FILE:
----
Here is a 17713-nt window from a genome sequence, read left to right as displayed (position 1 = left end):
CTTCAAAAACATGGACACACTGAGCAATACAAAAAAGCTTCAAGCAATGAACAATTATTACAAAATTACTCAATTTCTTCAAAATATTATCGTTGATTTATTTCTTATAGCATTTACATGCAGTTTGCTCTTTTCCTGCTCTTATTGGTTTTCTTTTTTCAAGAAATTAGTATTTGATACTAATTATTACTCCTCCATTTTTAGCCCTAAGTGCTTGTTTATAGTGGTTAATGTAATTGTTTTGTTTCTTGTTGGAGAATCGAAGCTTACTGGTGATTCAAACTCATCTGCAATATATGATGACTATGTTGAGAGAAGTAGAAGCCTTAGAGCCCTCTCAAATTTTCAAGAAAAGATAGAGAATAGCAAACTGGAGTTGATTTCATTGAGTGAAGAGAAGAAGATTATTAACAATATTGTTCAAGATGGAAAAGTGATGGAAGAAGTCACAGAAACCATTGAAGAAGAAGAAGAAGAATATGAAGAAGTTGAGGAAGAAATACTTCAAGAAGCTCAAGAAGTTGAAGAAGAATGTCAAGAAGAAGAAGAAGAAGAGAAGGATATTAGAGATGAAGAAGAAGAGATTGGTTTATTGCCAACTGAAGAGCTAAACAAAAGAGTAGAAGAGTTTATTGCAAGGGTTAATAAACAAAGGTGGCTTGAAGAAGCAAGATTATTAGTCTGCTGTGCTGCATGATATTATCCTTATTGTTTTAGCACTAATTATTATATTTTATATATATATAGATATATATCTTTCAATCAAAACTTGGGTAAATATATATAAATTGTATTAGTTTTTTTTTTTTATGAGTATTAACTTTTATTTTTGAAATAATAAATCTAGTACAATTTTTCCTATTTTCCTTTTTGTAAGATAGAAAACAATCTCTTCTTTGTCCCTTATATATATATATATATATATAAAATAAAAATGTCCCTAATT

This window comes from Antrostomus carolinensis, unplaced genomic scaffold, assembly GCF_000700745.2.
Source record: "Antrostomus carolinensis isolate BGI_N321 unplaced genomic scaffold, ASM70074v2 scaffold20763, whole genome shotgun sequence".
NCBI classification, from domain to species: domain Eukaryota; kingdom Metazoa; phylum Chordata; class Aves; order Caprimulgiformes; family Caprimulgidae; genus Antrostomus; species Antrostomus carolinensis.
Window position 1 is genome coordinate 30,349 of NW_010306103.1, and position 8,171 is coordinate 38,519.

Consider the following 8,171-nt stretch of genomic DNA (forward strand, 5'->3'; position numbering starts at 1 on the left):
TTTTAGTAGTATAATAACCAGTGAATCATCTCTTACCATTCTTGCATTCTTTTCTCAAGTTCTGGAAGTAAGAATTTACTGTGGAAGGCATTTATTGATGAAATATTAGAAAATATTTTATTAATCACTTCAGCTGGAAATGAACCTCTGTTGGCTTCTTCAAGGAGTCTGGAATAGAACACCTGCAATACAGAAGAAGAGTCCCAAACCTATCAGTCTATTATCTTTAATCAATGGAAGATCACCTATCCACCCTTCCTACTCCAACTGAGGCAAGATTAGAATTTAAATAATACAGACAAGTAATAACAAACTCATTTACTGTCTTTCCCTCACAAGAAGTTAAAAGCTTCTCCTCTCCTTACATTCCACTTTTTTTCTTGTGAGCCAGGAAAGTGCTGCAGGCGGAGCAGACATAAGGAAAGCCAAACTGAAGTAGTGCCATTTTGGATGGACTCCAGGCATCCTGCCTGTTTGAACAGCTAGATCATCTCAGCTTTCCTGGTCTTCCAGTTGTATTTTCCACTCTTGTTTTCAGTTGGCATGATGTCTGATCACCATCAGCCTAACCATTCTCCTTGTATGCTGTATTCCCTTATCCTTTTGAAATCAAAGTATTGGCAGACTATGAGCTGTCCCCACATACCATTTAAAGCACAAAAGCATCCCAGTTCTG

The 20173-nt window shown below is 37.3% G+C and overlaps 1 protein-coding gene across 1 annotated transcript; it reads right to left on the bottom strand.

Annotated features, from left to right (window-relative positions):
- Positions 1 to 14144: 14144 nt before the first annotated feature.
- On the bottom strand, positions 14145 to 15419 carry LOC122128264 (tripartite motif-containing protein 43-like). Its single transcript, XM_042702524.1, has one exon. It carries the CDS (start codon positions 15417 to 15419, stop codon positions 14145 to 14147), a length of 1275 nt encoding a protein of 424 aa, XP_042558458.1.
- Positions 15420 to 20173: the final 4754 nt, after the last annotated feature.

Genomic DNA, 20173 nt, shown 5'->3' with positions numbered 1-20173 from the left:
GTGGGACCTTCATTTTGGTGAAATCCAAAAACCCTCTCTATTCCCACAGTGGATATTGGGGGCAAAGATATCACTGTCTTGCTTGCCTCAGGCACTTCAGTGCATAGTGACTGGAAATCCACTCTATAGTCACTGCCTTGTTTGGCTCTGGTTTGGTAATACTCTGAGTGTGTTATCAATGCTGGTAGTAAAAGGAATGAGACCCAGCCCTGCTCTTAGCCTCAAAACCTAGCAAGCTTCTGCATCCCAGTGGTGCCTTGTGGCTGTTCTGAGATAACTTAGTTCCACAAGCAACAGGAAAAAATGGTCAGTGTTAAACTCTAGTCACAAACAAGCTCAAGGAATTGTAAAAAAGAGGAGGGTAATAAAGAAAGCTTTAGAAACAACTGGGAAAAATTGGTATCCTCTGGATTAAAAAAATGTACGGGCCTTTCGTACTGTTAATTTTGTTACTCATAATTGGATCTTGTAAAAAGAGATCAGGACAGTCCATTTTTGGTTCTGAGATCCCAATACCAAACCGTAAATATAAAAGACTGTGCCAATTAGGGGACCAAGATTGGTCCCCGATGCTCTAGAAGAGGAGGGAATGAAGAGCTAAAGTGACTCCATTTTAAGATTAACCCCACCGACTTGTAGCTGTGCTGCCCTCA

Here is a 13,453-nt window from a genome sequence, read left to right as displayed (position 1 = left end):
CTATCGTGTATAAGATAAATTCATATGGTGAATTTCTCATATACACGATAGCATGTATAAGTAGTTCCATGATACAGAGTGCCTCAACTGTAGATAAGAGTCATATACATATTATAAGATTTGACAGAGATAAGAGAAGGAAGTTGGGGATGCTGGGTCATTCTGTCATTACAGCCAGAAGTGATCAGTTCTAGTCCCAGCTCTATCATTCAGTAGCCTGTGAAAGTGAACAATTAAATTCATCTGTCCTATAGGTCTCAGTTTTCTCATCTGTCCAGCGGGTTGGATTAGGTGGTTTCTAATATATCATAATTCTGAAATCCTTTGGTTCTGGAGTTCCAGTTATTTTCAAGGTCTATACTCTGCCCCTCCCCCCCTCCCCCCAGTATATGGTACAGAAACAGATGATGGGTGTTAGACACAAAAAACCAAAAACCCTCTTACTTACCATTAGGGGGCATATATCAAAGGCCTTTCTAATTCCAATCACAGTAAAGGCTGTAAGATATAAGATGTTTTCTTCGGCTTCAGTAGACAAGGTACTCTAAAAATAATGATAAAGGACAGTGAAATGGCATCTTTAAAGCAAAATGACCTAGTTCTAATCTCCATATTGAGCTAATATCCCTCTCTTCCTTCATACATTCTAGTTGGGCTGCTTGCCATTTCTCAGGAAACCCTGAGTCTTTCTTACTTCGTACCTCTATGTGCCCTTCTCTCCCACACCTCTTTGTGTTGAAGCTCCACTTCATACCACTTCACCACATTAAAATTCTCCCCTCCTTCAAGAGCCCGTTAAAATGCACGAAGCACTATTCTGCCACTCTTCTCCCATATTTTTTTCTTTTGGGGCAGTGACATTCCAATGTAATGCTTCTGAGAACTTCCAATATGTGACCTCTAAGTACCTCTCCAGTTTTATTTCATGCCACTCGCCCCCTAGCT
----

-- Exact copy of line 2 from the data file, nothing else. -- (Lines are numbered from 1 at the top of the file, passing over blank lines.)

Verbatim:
CTTCAAAAACATGGACACACTGAGCAATACAAAAAAGCTTCAAGCAATGAACAATTATTACAAAATTACTCAATTTCTTCAAAATATTATCGTTGATTTATTTCTTATAGCATTTACATGCAGTTTGCTCTTTTCCTGCTCTTATTGGTTTTCTTTTTTCAAGAAATTAGTATTTGATACTAATTATTACTCCTCCATTTTTAGCCCTAAGTGCTTGTTTATAGTGGTTAATGTAATTGTTTTGTTTCTTGTTGGAGAATCGAAGCTTACTGGTGATTCAAACTCATCTGCAATATATGATGACTATGTTGAGAGAAGTAGAAGCCTTAGAGCCCTCTCAAATTTTCAAGAAAAGATAGAGAATAGCAAACTGGAGTTGATTTCATTGAGTGAAGAGAAGAAGATTATTAACAATATTGTTCAAGATGGAAAAGTGATGGAAGAAGTCACAGAAACCATTGAAGAAGAAGAAGAAGAATATGAAGAAGTTGAGGAAGAAATACTTCAAGAAGCTCAAGAAGTTGAAGAAGAATGTCAAGAAGAAGAAGAAGAAGAGAAGGATATTAGAGATGAAGAAGAAGAGATTGGTTTATTGCCAACTGAAGAGCTAAACAAAAGAGTAGAAGAGTTTATTGCAAGGGTTAATAAACAAAGGTGGCTTGAAGAAGCAAGATTATTAGTCTGCTGTGCTGCATGATATTATCCTTATTGTTTTAGCACTAATTATTATATTTTATATATATATAGATATATATCTTTCAATCAAAACTTGGGTAAATATATATAAATTGTATTAGTTTTTTTTTTTTATGAGTATTAACTTTTATTTTTGAAATAATAAATCTAGTACAATTTTTCCTATTTTCCTTTTTGTAAGATAGAAAACAATCTCTTCTTTGTCCCTTATATATATATATATATATATAAAATAAAAATGTCCCTAATT